Lameness and Distortions
Horses commonly develop a range of hoof distortion, due to a number of causes. Many of these can lead to lameness. Some of them can be caused by lameness or body imbalance elsewhere. Below you will find some basic information.
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Navicular Disease / Syndrome These get their own page
An overview of causes
Diet, trimming and environment are huge factors, which can damage lamellar connections, allow hooves to overgrow, increase susceptability to infections... fail to provide what is needed to develop a strong, functional hoof in the first place.
Mechanical factors, such as too much pressure being placed on the walls and too little support under the foot can lead to 'distal descent' as the internal structures 'sink' within the capsule and the sole thins. Leverage forces on long walls cause capsule distortion such as stretching and separation of the laminae, flares, cracks and allowing infection. Ground parallel or lower angles of the back of P3 cause a 'broken back' pastern angle, putting a lot of stress on both the extensor process(top/front of pedal bone) region and the navicular region.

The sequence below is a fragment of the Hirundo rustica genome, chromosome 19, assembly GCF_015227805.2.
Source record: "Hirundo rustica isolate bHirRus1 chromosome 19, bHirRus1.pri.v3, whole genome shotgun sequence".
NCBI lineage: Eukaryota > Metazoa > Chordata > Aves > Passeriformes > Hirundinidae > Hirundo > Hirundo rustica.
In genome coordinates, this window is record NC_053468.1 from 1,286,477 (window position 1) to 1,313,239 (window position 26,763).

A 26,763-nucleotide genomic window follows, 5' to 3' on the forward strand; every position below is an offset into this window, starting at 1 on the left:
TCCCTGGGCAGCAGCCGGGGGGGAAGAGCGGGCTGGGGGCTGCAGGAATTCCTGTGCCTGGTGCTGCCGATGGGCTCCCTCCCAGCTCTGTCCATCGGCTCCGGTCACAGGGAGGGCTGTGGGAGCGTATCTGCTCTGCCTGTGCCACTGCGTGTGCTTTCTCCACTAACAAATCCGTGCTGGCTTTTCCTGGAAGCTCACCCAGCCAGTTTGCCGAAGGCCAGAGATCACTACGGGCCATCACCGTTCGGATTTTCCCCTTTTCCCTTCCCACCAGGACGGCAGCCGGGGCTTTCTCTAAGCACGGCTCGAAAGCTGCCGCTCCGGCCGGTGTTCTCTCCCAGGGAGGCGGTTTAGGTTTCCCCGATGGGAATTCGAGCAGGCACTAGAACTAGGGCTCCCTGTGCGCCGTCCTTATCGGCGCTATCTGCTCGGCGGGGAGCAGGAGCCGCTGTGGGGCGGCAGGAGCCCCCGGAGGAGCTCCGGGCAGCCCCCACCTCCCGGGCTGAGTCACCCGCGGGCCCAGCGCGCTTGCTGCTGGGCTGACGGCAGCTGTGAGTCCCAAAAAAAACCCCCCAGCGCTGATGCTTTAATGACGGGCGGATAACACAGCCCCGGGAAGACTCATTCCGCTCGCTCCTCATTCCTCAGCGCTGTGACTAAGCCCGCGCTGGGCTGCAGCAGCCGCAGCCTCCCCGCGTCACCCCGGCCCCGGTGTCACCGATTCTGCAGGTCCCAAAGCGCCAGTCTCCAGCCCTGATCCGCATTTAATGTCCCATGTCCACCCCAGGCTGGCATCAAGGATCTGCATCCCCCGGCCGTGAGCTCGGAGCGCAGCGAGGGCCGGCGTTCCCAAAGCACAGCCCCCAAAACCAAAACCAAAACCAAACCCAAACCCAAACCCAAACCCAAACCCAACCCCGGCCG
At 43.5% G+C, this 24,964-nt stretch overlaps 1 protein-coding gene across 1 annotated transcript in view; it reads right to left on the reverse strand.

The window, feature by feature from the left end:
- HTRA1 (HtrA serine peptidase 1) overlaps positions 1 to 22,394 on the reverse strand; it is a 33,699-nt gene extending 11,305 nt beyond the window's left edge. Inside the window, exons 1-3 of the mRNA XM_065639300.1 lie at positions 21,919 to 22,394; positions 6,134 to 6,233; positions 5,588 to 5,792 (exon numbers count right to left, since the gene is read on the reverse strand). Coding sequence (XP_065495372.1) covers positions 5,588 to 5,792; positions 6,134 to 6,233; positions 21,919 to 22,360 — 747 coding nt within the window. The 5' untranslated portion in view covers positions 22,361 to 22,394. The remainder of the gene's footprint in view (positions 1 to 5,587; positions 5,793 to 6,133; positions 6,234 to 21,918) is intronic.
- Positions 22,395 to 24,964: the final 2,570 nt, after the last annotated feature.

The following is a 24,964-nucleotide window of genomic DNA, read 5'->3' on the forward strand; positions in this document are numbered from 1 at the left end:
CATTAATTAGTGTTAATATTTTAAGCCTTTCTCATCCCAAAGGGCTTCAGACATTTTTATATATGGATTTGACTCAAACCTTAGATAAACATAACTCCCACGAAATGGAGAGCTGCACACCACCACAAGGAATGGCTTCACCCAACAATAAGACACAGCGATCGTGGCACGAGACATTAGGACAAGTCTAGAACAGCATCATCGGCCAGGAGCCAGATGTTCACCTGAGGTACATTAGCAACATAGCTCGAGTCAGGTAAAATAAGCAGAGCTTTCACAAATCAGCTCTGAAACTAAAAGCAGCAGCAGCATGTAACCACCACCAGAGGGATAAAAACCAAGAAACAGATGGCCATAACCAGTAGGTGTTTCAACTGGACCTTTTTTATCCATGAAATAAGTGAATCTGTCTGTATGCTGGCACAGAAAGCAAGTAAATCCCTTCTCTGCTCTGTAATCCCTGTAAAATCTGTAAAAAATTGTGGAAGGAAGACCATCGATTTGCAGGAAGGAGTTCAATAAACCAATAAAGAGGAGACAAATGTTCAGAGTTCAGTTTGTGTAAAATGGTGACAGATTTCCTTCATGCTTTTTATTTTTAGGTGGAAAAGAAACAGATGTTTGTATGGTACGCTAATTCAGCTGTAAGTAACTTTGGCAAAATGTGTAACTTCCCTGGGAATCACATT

Environment and lifestyle can be behind weak caudal foot development, due to lack of development or previous damage will cause sensitivity and result in toe-first impacts and a horse who doesn't want to weight his heels fully. Lack of movement/use will lead to general lack of growth and thickness of sole and frog too.
Diet, nutrition and feeding has a huge effect on hoof health and problems here can cause laminitis, weak or 'shelly' walls, breakdown of wall material, increased susceptibility to infections such as 'seedy toe' or 'thrush'.
Body imbalance/injury is another cause of hoof problems, which includes hoof imbalances such as 'clubbed' feet, medio-lateral imbalances, low/negative angles in hind feet, dragging toes and 'supporting limb l lameness'.
An overview of specific problems;
Flares, cracks, chipping, 'run forward' heels & toes
When hooves are flared, walls disconnected, feet running forward, this is the result of mechanical problems - incorrect, insufficient, imbalanced trimming. Edges chipping can be due to this too, if walls are too long or not 'dressed' with a 'roll'(bevel) at the outer edges. And vertical cracks can result from this imbalance too, when stressed walls give way. Distorted hairlines are also an indication of mechanical problems.